Social incubators involve more than just looking for public acceptance. For example, a societal incubator challenges technology developers to show how innovation can contribute to solving important societal challenges. In that sense, it can be seen as an example of responsible research and innovation.
The report Beyond public acceptance: Design of a societal incubator for promising (nano)technologies is the result of an exploratory study by the Rathenau Instituut (in collaboration with the Agricultural Economics Research Institute at Wageningen University), that was commissioned by the Dutch research and innovation consortium NanoNextNL.
The Rathenau Instituut has a long history of facilitating and organising dialogue about new technologies such as nanotechnology, and the request therefore linked up well with our work.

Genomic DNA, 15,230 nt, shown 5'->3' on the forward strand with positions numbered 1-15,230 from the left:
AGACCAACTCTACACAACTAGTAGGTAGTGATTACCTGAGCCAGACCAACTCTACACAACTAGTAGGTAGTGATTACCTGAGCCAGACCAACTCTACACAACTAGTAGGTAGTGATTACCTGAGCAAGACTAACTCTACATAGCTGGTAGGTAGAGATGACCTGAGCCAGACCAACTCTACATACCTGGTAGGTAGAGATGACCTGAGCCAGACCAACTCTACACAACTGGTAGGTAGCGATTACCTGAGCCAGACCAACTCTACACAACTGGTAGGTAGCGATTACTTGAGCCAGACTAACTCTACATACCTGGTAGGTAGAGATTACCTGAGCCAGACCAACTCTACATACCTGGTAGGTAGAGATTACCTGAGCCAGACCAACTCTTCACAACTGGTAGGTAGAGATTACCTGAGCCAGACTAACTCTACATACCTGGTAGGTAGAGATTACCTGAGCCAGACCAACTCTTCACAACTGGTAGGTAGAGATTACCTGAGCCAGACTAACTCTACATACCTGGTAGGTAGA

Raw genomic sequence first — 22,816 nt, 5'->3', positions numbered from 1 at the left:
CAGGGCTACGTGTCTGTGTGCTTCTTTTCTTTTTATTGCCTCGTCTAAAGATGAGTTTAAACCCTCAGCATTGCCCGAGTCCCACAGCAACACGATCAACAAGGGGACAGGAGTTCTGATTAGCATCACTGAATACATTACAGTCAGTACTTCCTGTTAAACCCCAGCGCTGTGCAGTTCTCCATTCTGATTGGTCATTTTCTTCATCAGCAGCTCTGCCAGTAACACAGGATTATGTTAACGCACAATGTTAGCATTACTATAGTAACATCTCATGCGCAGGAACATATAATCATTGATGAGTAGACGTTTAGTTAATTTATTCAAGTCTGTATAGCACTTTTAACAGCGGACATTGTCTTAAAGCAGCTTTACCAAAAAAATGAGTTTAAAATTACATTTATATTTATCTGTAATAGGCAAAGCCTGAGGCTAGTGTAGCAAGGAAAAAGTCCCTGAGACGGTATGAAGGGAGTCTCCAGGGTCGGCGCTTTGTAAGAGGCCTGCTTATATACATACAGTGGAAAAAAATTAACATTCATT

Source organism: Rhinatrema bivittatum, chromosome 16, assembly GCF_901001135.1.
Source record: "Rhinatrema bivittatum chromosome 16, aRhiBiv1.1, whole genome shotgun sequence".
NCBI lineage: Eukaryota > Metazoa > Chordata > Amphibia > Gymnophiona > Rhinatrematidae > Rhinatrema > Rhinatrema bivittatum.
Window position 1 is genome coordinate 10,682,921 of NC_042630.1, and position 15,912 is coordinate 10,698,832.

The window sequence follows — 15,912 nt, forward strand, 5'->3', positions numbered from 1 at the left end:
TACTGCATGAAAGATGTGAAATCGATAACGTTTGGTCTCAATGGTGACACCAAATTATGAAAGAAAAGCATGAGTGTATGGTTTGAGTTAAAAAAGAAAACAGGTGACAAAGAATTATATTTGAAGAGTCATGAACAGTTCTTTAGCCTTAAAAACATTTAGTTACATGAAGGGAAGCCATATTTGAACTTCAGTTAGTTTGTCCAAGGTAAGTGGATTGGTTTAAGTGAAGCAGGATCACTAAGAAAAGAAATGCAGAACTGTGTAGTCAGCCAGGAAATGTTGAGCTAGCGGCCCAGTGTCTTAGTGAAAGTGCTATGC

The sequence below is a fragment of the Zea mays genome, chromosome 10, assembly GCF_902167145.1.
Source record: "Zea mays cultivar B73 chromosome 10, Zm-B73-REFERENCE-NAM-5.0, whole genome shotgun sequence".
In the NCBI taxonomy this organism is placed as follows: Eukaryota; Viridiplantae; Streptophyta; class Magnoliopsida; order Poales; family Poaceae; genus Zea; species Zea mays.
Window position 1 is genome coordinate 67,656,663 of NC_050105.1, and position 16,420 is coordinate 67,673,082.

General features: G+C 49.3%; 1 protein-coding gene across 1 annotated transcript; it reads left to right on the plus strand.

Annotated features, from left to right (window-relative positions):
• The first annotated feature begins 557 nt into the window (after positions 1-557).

The study involved holding interviews, organising workshops, and studying the relevant literature.
Virgil Rerimassie, Dirk Stemerding, Erik de Bakker & Rinie van Est, Beyond public acceptance: Design of a societal incubator for promising (nano)technologies. The Hague, Rathenau Instituut 2018
Original title: Van draagvlak naar meer – Ontwerp van een maatschappelijke incubator voor beloftevolle (nano)technologieën. (2016)
Our conclusion is that the societal incubator is a viable concept, although one that requires investment in time and manpower. Moreover, we believe that a societal incubator should be viewed as an opportunity for mutual social learning and also as a new kind of institution.